Two focuses of my blog are Financial Literacy/Money and Business/Entrepreneurship. A person’s personal residence is not just a place to live, but it can also be a wealth building tool. The passing on of a home if done correctly can thus be the key to transferring and keeping wealth in a family. The following contributed post is entitled, The Changing Of The Guard: How To Pass Your Home Onto Someone Else.
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Over time, many of us become very attached to our homes. We want to believe that our current arrangements and family setups will last forever. We don’t like the idea of time passing us by and there being nothing we can do about it.
Eventually, though, the time will come for you to move out and onwards with your life. And at that point, you’ll need to pass your home onto somebody else. It’s a kind of changing of the guard and a necessary part of life.
So what do you need to do practically to make it a reality?
Fix Up Your Roof
The first step is to make sure that the structure of your property is intact. You don’t want to get to the survey stage of a transaction, only for it to fall through because you have a problem with your roof.
Fixing up the roof is easier than you might think. Usually, you don’t need to replace the entire thing. Just replacing a few tiles here and there will often do the trick.
While you’re sorting out the roof, also pay attention to other areas of your property that might show up on the surveyor’s report. Check the foundations to ensure that they’re still secure and not badly cracked. And be sure that your walls aren’t damp or allowing moisture into the insulation.
Change Your Locks
The next step is to change the locks – or at least get the process started. When new owners move into your property, they’ll want assurances that extra keys aren’t floating around. I start by searching for a locksmith near me. This way, I can get the ball rolling and use that as a way to sell your home and build trust with buyers.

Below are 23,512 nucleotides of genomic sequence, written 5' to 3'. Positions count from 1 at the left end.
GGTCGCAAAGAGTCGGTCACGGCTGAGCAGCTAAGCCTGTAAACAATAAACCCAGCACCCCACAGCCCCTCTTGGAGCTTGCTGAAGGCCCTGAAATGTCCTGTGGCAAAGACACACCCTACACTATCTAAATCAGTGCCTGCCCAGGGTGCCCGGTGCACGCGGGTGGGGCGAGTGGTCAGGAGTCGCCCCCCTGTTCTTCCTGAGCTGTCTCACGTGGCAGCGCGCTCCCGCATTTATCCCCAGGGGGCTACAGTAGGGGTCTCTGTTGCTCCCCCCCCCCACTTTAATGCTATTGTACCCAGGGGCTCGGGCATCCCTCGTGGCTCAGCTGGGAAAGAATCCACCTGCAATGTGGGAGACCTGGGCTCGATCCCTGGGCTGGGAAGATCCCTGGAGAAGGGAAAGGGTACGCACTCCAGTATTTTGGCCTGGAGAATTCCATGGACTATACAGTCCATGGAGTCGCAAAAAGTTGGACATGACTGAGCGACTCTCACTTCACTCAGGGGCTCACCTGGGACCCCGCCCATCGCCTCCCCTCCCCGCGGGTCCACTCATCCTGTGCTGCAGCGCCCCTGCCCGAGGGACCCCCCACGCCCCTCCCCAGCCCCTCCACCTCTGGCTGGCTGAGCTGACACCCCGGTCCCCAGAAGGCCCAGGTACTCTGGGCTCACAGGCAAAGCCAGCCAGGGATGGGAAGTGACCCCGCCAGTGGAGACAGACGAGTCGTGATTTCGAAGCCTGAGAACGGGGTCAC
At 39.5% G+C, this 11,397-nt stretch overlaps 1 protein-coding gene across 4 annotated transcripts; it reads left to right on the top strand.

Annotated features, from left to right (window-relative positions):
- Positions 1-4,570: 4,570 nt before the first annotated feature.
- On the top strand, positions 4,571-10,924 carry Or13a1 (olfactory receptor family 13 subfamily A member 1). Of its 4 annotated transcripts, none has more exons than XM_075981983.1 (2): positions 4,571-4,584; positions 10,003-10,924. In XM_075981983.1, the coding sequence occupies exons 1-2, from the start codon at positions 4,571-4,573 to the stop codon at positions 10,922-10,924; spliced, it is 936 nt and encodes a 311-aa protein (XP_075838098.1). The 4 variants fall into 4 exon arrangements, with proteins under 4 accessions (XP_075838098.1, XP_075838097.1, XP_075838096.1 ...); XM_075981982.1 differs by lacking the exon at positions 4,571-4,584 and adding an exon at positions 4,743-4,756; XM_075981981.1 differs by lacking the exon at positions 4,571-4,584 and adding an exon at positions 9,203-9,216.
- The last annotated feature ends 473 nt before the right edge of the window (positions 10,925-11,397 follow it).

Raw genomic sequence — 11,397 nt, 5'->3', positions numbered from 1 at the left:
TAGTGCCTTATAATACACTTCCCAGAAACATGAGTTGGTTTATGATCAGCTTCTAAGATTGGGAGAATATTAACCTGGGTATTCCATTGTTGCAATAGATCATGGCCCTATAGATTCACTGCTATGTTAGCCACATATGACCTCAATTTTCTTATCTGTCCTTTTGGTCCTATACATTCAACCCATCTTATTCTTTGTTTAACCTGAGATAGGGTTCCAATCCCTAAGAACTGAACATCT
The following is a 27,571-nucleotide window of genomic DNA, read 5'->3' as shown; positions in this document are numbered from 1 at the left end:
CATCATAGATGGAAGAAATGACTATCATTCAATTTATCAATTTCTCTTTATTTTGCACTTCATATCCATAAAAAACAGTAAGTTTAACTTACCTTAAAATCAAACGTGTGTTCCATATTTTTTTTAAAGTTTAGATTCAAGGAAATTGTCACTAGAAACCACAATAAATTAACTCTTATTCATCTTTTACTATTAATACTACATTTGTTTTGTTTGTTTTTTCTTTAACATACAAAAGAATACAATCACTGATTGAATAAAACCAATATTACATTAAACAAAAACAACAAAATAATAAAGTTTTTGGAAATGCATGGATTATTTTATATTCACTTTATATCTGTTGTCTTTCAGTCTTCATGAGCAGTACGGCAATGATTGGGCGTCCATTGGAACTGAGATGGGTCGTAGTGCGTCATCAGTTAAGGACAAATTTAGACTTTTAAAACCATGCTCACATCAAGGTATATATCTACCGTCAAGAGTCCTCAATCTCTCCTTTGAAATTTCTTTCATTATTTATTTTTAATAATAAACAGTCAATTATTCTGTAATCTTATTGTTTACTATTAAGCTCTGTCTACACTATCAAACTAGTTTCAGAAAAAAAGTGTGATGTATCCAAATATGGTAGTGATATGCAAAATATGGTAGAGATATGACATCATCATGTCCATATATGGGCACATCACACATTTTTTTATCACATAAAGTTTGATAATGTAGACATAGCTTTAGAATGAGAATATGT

Contact Utility Suppliers
Once you’ve done that, the next part of the process is telling utility suppliers that you’re moving out. Remember, they don’t automatically know if you’ve stopped using their services unless they receive notice from you. So, even if a new occupant is paying bills from the same address, you might still wind up paying via direct debit.
Have A Big Clearout
People moving out of their long-time homes often like to have a big clear out before they move. Sometimes, it’s important to do this because it helps you focus on what matters. Plus, you can often save a lot of space in the removal truck.
Hire a big skip and place it outside the front of your property. And then go room by room, thinking about the items that you really need – and those you don’t.
Don’t be afraid to get rid of items that you haven’t used in a long time. They will only clutter your new property.
When moving, you’ll need to give notice to your landlord or whoever you pay the mortgage. Doing this helps to avoid any animosity and helps prevent any legal action against you.
Moving house can sometimes be a challenge emotionally. But a new start is also a lot of fun.